Open access peer-reviewed chapter - ONLINE FIRST

Metallo-Dielectric Colloidal Films as SERS Substrate

By Ana L. González, Arturo Santos Gómez and Miller Toledo-Solano

Submitted: July 2nd 2019Reviewed: October 29th 2019Published: December 30th 2019

DOI: 10.5772/intechopen.90313

Downloaded: 22

Abstract

Along this chapter, we probe that the discrete dipole approximation models fairly well the optical response of periodic systems. Herein, we use it to model the reflectance and transmittance, at normal incidence, of colloidal films made of SiO2 spheres. As the thickness increases from 1 to 12 layers, the photonic band gap shifts to the blue tending to the value corresponding to a 3D opal, 442 nm. A film with more than eight layers resembles the bulk properties of a 3D opal. Our results are compared to a real sample. Besides, we show that taking advantage of the wide and asymmetrical absorbance spectrum of an opal with Au NPs is possible to identify the contribution of each component in the overall spectrum, through a deconvolution analysis. Finally, we present the electric field intensity as the content of metal NP increases in a monolayer. We consider NPs one order of magnitude smaller than the silica spheres, and then, 6, 9, and 17 NPs are hosted in the void. Similar average electric field intensities, about 11 times the incident intensity, are obtained with Au and Ag NPs. But, the spots with these intensities cover a bigger area with Ag NPs than with Au NPs.

Keywords

  • metal nanoparticles
  • SiO2 spheres
  • colloidal thin films
  • discrete dipole approximation
  • photonic band gap
  • near field intensity

1. Introduction

A crystal is defined as the solid formed by a long range periodic array of atoms or molecules. Its periodic lattice originates a potential with the same periodicity, and as outcome, the energy levels give rise to allowed and forbidden bands. In consequence, the physical properties of crystals depend on the band structure. For instance, an electromagnetic wave with a frequency in the interval of the forbidden band will be reflected or absorbed by the crystal. In nature, other entities instead of atoms or molecules can conform to ordered arrangements. For example, Tobacco mosaic virus is a virus that infects plants, especially tobacco plant (where its name comes from); it has a rod-shape with the ability of self-assembling naturally creating a bi-dimensional triangular structure. This assembly has been exploited to increase the capacity of batteries [1] and as a template for the fabrication of functional devices [2]. Other periodic structures, found in nature or produced artificially, are the named colloidal crystals. A colloidal crystal is an assembly of colloid particles with a periodic structure. Its bulk properties depend on composition, particle size, and packing arrangement. Opals are an example of colloidal crystals, in nature and under specific conditions of pressure and temperature; silicon dioxide (SiO2) spheres accommodate in a close-packed array. Probably its most well-known optical property is the constructive interference of light either at its surface or interior producing certain colors as the angle of incident light changes, and this property is named iridescence.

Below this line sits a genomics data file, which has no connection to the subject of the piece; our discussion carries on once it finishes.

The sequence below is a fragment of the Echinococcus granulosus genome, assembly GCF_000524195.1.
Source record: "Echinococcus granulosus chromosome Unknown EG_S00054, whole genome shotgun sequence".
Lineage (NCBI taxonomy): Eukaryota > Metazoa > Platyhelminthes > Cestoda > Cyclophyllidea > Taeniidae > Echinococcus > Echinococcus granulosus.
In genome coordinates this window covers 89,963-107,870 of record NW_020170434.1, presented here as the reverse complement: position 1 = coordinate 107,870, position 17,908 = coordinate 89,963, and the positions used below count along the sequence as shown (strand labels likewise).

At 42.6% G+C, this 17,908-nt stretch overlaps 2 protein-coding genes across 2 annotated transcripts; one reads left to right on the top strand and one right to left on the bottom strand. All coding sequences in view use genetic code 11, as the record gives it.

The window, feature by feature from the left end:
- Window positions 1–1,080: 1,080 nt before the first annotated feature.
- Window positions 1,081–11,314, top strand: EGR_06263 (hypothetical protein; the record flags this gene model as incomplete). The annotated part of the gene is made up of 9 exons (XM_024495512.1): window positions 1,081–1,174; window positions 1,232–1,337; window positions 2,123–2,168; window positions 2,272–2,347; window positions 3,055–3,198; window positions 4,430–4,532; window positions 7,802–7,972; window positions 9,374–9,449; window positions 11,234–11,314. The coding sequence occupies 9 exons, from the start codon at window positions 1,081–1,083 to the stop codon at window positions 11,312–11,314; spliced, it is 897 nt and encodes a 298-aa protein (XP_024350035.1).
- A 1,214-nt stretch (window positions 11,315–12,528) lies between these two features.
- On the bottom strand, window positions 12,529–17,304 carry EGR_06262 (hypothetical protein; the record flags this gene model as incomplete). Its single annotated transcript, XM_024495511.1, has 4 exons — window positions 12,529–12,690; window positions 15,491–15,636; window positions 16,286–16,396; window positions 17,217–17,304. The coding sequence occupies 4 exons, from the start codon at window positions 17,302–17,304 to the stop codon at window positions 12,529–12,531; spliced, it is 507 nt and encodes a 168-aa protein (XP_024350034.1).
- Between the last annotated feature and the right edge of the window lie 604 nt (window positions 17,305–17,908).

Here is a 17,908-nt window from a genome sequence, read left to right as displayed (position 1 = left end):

Artificially, opals can be formed in a liquid medium or during drying/evaporation of particle suspension. Nowadays, it is possible to synthesize them with dielectric spheres of porous silica, polymethyl methacrylate, polystyrene, and others, of diameter of hundreds of nanometers. The main impressive characteristic of artificial opals is its optical response in the visible range [3, 4], and this has technological implications that place them as photonic band gap (PBG) materials. A bidimensional ordered array (thin film) can be used as coatings of several substrates, allowing to optimize or even modify some of the physical and chemical properties of the substrate. Its optical response may depend on the geometry of the periodic array, defects, and thickness. Some artificial opals have been reported with a face centered cubic (FCC) or close-packed hexagonal (HCP) structure with sequences ABCABC and ABAB, respectively [5, 6].

On the other hand, nanocomposite materials often exhibit exceptional properties compared to their constituents. Consequently, the incorporation of metal nanoparticles (NPs) into colloidal crystals is a subject of study that emerges naturally [7]. Some of the methods to achieve the incorporation of the NPs are based on self-assembling, electroplating process, and photolysis [8, 9, 10]. The applications of these composite thin films cover catalysis, optical devices, solar cell, and sensors [11, 12, 13, 14, 15], among others.